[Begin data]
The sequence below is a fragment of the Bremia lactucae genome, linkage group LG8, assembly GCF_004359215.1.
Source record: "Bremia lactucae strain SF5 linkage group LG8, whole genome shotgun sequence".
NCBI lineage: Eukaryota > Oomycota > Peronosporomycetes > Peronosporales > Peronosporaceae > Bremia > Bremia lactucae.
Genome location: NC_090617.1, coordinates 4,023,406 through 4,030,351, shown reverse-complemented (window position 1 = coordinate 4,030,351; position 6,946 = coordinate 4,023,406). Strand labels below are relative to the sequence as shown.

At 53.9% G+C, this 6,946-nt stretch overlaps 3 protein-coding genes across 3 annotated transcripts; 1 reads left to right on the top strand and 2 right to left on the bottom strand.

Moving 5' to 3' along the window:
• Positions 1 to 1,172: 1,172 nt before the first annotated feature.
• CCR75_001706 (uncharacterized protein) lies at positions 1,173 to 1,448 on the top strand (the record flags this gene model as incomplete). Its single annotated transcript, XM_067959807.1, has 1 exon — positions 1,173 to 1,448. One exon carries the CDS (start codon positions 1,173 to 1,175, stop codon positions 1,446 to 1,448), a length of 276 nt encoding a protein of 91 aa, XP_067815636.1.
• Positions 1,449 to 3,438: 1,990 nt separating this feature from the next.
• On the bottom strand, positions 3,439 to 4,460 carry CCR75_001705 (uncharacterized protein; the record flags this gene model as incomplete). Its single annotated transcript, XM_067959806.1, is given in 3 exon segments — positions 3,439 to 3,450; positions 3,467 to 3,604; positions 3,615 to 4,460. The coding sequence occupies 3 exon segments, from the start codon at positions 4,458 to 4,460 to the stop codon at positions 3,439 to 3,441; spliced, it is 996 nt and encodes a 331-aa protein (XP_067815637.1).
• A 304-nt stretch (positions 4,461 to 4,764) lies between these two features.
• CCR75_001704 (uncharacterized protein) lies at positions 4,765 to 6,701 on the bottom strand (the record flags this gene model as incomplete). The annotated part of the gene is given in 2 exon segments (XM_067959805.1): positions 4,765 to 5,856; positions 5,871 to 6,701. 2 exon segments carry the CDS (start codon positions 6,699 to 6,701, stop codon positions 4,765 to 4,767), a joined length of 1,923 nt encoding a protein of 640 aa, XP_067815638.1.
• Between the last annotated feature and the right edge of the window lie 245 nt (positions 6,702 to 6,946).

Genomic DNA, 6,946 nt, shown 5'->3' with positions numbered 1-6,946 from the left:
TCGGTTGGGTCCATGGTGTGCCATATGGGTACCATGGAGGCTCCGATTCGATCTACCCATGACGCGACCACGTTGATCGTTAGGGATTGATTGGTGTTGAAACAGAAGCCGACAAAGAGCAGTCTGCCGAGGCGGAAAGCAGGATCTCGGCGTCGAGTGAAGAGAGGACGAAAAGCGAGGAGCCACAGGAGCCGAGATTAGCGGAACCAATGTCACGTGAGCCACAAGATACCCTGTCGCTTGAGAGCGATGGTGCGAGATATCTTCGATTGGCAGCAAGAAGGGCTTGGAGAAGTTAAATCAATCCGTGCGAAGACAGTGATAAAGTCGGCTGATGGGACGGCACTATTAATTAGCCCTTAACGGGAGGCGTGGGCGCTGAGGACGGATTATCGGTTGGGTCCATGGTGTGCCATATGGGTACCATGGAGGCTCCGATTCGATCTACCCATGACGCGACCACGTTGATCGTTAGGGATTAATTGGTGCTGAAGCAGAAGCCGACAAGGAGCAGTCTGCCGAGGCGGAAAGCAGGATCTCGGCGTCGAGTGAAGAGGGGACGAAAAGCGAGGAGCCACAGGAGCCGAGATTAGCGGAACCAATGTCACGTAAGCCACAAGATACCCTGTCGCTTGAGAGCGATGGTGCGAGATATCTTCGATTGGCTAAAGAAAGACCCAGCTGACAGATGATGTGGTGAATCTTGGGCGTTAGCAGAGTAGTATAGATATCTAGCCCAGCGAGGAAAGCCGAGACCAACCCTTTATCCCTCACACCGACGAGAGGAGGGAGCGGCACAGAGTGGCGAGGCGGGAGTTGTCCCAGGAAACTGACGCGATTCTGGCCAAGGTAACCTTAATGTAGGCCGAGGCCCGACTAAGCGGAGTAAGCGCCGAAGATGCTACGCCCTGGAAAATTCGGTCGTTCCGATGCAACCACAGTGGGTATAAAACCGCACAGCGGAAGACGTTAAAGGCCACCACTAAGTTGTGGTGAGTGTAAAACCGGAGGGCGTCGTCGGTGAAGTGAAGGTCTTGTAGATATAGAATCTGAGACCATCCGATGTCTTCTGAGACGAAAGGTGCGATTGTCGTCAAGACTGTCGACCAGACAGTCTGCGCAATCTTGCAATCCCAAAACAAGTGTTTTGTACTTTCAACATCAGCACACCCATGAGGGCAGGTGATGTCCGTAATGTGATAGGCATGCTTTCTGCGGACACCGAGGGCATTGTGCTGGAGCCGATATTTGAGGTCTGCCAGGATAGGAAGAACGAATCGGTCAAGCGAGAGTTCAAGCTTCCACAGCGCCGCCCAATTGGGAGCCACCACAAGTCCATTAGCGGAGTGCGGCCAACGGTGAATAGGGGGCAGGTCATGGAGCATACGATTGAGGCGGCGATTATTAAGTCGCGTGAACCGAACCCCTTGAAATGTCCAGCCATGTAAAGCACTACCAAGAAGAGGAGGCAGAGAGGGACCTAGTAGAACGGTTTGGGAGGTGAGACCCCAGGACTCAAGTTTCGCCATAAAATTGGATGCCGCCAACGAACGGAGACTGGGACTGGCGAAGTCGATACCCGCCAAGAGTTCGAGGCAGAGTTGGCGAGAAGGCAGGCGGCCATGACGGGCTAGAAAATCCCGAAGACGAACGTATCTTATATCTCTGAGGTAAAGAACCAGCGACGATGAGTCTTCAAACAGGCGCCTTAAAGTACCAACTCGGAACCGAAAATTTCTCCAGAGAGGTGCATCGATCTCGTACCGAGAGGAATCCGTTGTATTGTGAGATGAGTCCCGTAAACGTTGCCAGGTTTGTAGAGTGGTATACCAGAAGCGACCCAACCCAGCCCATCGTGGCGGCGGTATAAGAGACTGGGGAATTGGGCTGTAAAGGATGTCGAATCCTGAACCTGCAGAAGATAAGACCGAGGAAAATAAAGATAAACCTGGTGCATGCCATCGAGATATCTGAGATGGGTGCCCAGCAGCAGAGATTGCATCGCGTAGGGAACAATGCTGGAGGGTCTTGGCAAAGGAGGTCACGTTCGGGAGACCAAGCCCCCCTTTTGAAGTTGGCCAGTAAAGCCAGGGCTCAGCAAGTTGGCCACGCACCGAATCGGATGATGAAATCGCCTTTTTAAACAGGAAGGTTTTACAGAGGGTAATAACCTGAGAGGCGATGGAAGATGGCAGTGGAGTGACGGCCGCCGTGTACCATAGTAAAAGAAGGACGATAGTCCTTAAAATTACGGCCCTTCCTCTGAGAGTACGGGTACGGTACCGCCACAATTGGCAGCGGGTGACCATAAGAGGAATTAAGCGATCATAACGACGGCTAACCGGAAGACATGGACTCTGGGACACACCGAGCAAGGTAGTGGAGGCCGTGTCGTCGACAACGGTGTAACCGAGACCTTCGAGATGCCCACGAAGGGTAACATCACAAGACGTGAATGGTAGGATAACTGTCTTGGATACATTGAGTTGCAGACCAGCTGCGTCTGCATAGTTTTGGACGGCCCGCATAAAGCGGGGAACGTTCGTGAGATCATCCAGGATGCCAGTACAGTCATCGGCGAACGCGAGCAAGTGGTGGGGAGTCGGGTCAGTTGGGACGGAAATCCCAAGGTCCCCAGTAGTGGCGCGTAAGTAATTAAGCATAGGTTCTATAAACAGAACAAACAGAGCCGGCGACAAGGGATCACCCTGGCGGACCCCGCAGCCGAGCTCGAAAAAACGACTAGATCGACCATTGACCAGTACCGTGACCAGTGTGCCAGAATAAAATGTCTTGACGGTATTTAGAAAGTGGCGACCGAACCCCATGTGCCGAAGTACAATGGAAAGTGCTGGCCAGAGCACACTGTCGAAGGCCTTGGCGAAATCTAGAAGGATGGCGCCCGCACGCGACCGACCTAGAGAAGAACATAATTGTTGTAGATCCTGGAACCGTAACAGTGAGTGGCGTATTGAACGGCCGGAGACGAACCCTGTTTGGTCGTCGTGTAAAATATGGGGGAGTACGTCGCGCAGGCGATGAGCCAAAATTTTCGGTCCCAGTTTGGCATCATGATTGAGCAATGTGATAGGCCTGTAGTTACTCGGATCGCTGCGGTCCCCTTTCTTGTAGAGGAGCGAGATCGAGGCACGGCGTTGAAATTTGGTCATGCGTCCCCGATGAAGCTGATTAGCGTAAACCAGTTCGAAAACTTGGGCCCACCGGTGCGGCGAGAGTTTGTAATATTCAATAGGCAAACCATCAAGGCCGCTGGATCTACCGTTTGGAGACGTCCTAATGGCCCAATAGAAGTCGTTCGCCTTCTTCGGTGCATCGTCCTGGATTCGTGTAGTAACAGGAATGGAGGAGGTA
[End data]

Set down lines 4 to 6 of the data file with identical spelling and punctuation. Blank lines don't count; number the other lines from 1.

Genome location: NC_090617.1, coordinates 4,023,406 through 4,030,351, shown reverse-complemented (window position 1 = coordinate 4,030,351; position 6,946 = coordinate 4,023,406). Strand labels below are relative to the sequence as shown.

At 53.9% G+C, this 6,946-nt stretch overlaps 3 protein-coding genes across 3 annotated transcripts; 1 reads left to right on the top strand and 2 right to left on the bottom strand.

Moving 5' to 3' along the window: